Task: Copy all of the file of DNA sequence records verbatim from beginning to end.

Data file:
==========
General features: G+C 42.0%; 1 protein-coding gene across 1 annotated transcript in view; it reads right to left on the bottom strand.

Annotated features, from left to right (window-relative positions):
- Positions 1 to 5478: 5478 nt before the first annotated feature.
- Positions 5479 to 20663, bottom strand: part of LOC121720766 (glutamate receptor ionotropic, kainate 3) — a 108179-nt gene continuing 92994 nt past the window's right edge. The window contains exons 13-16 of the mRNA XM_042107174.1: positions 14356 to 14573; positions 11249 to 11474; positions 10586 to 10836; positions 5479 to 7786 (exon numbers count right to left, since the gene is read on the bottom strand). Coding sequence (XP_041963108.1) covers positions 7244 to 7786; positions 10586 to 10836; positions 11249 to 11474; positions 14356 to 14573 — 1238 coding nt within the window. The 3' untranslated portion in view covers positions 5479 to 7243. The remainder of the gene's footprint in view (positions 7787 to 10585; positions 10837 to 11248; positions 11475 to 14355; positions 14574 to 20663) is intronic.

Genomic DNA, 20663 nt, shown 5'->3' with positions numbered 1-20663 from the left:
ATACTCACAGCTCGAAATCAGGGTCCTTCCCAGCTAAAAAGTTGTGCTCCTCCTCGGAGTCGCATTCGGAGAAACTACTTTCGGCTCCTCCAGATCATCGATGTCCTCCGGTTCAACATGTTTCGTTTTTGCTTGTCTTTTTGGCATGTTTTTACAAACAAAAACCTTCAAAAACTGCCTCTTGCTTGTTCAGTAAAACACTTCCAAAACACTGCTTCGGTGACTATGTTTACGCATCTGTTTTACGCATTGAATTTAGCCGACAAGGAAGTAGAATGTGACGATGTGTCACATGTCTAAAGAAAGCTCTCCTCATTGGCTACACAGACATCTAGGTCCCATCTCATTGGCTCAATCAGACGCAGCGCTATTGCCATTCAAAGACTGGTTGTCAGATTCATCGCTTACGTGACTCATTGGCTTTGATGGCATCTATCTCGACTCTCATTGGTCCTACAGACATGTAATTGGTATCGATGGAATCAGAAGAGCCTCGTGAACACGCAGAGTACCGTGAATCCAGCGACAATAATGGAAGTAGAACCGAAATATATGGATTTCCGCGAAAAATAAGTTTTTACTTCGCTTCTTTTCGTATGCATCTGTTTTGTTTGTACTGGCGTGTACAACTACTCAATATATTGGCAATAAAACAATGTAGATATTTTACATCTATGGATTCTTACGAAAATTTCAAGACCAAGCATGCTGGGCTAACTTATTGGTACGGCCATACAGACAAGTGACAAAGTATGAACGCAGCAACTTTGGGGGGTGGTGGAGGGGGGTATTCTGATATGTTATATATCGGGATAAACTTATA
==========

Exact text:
General features: G+C 42.0%; 1 protein-coding gene across 1 annotated transcript in view; it reads right to left on the bottom strand.

Annotated features, from left to right (window-relative positions):
- Positions 1 to 5478: 5478 nt before the first annotated feature.
- Positions 5479 to 20663, bottom strand: part of LOC121720766 (glutamate receptor ionotropic, kainate 3) — a 108179-nt gene continuing 92994 nt past the window's right edge. The window contains exons 13-16 of the mRNA XM_042107174.1: positions 14356 to 14573; positions 11249 to 11474; positions 10586 to 10836; positions 5479 to 7786 (exon numbers count right to left, since the gene is read on the bottom strand). Coding sequence (XP_041963108.1) covers positions 7244 to 7786; positions 10586 to 10836; positions 11249 to 11474; positions 14356 to 14573 — 1238 coding nt within the window. The 3' untranslated portion in view covers positions 5479 to 7243. The remainder of the gene's footprint in view (positions 7787 to 10585; positions 10837 to 11248; positions 11475 to 14355; positions 14574 to 20663) is intronic.

Genomic DNA, 20663 nt, shown 5'->3' with positions numbered 1-20663 from the left:
ATACTCACAGCTCGAAATCAGGGTCCTTCCCAGCTAAAAAGTTGTGCTCCTCCTCGGAGTCGCATTCGGAGAAACTACTTTCGGCTCCTCCAGATCATCGATGTCCTCCGGTTCAACATGTTTCGTTTTTGCTTGTCTTTTTGGCATGTTTTTACAAACAAAAACCTTCAAAAACTGCCTCTTGCTTGTTCAGTAAAACACTTCCAAAACACTGCTTCGGTGACTATGTTTACGCATCTGTTTTACGCATTGAATTTAGCCGACAAGGAAGTAGAATGTGACGATGTGTCACATGTCTAAAGAAAGCTCTCCTCATTGGCTACACAGACATCTAGGTCCCATCTCATTGGCTCAATCAGACGCAGCGCTATTGCCATTCAAAGACTGGTTGTCAGATTCATCGCTTACGTGACTCATTGGCTTTGATGGCATCTATCTCGACTCTCATTGGTCCTACAGACATGTAATTGGTATCGATGGAATCAGAAGAGCCTCGTGAACACGCAGAGTACCGTGAATCCAGCGACAATAATGGAAGTAGAACCGAAATATATGGATTTCCGCGAAAAATAAGTTTTTACTTCGCTTCTTTTCGTATGCATCTGTTTTGTTTGTACTGGCGTGTACAACTACTCAATATATTGGCAATAAAACAATGTAGATATTTTACATCTATGGATTCTTACGAAAATTTCAAGACCAAGCATGCTGGGCTAACTTATTGGTACGGCCATACAGACAAGTGACAAAGTATGAACGCAGCAACTTTGGGGGGTGGTGGAGGGGGGTATTCTGATATGTTATATATCGGGATAAACTTATA